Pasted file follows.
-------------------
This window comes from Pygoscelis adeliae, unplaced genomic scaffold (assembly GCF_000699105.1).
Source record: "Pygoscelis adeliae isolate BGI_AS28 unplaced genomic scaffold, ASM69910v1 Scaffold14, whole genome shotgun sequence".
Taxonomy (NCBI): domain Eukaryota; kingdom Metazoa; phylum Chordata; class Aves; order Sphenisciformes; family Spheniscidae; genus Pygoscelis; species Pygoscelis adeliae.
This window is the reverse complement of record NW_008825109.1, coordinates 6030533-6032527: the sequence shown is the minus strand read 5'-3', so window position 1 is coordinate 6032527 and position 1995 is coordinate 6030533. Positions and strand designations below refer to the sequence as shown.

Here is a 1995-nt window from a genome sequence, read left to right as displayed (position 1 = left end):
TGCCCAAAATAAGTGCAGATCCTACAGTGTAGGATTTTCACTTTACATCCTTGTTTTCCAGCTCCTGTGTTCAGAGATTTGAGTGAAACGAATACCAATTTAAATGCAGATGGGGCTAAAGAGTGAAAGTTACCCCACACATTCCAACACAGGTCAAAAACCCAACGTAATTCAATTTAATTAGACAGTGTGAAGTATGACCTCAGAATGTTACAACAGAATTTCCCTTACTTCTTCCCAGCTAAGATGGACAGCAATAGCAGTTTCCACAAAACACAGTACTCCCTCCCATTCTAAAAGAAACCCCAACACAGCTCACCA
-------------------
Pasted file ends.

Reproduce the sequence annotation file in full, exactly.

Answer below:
This window comes from Pygoscelis adeliae, unplaced genomic scaffold (assembly GCF_000699105.1).
Source record: "Pygoscelis adeliae isolate BGI_AS28 unplaced genomic scaffold, ASM69910v1 Scaffold14, whole genome shotgun sequence".
Taxonomy (NCBI): domain Eukaryota; kingdom Metazoa; phylum Chordata; class Aves; order Sphenisciformes; family Spheniscidae; genus Pygoscelis; species Pygoscelis adeliae.
This window is the reverse complement of record NW_008825109.1, coordinates 6030533-6032527: the sequence shown is the minus strand read 5'-3', so window position 1 is coordinate 6032527 and position 1995 is coordinate 6030533. Positions and strand designations below refer to the sequence as shown.

Here is a 1995-nt window from a genome sequence, read left to right as displayed (position 1 = left end):
TGCCCAAAATAAGTGCAGATCCTACAGTGTAGGATTTTCACTTTACATCCTTGTTTTCCAGCTCCTGTGTTCAGAGATTTGAGTGAAACGAATACCAATTTAAATGCAGATGGGGCTAAAGAGTGAAAGTTACCCCACACATTCCAACACAGGTCAAAAACCCAACGTAATTCAATTTAATTAGACAGTGTGAAGTATGACCTCAGAATGTTACAACAGAATTTCCCTTACTTCTTCCCAGCTAAGATGGACAGCAATAGCAGTTTCCACAAAACACAGTACTCCCTCCCATTCTAAAAGAAACCCCAACACAGCTCACCA